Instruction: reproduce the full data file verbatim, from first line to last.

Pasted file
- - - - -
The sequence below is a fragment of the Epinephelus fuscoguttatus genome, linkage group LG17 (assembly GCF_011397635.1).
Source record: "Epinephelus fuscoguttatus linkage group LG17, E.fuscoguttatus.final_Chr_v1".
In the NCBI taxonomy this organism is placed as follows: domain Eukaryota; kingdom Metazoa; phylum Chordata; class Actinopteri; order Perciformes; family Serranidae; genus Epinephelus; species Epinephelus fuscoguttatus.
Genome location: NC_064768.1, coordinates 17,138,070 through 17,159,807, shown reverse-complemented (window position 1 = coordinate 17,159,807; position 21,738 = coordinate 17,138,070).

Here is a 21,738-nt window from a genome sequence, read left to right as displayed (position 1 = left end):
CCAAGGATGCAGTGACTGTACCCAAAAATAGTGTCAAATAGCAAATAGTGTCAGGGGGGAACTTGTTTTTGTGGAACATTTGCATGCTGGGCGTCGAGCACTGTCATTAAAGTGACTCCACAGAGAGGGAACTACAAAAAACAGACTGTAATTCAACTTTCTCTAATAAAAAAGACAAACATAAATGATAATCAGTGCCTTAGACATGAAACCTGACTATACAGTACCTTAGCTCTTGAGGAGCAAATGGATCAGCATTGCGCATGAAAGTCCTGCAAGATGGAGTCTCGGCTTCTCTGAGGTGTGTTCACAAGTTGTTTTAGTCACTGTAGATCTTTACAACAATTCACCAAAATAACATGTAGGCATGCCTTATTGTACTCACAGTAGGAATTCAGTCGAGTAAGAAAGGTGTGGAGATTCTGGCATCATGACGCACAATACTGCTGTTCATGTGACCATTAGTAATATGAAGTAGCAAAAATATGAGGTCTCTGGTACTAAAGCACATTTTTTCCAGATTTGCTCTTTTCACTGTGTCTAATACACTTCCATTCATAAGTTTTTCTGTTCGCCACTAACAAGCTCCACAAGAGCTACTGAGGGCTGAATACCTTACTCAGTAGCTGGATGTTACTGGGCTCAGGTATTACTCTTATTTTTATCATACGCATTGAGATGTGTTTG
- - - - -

The sequence below is a fragment of the Epinephelus fuscoguttatus genome, linkage group LG17 (assembly GCF_011397635.1).
Source record: "Epinephelus fuscoguttatus linkage group LG17, E.fuscoguttatus.final_Chr_v1".
In the NCBI taxonomy this organism is placed as follows: domain Eukaryota; kingdom Metazoa; phylum Chordata; class Actinopteri; order Perciformes; family Serranidae; genus Epinephelus; species Epinephelus fuscoguttatus.
Genome location: NC_064768.1, coordinates 17,138,070 through 17,159,807, shown reverse-complemented (window position 1 = coordinate 17,159,807; position 21,738 = coordinate 17,138,070).

Here is a 21,738-nt window from a genome sequence, read left to right as displayed (position 1 = left end):
CCAAGGATGCAGTGACTGTACCCAAAAATAGTGTCAAATAGCAAATAGTGTCAGGGGGGAACTTGTTTTTGTGGAACATTTGCATGCTGGGCGTCGAGCACTGTCATTAAAGTGACTCCACAGAGAGGGAACTACAAAAAACAGACTGTAATTCAACTTTCTCTAATAAAAAAGACAAACATAAATGATAATCAGTGCCTTAGACATGAAACCTGACTATACAGTACCTTAGCTCTTGAGGAGCAAATGGATCAGCATTGCGCATGAAAGTCCTGCAAGATGGAGTCTCGGCTTCTCTGAGGTGTGTTCACAAGTTGTTTTAGTCACTGTAGATCTTTACAACAATTCACCAAAATAACATGTAGGCATGCCTTATTGTACTCACAGTAGGAATTCAGTCGAGTAAGAAAGGTGTGGAGATTCTGGCATCATGACGCACAATACTGCTGTTCATGTGACCATTAGTAATATGAAGTAGCAAAAATATGAGGTCTCTGGTACTAAAGCACATTTTTTCCAGATTTGCTCTTTTCACTGTGTCTAATACACTTCCATTCATAAGTTTTTCTGTTCGCCACTAACAAGCTCCACAAGAGCTACTGAGGGCTGAATACCTTACTCAGTAGCTGGATGTTACTGGGCTCAGGTATTACTCTTATTTTTATCATACGCATTGAGATGTGTTTG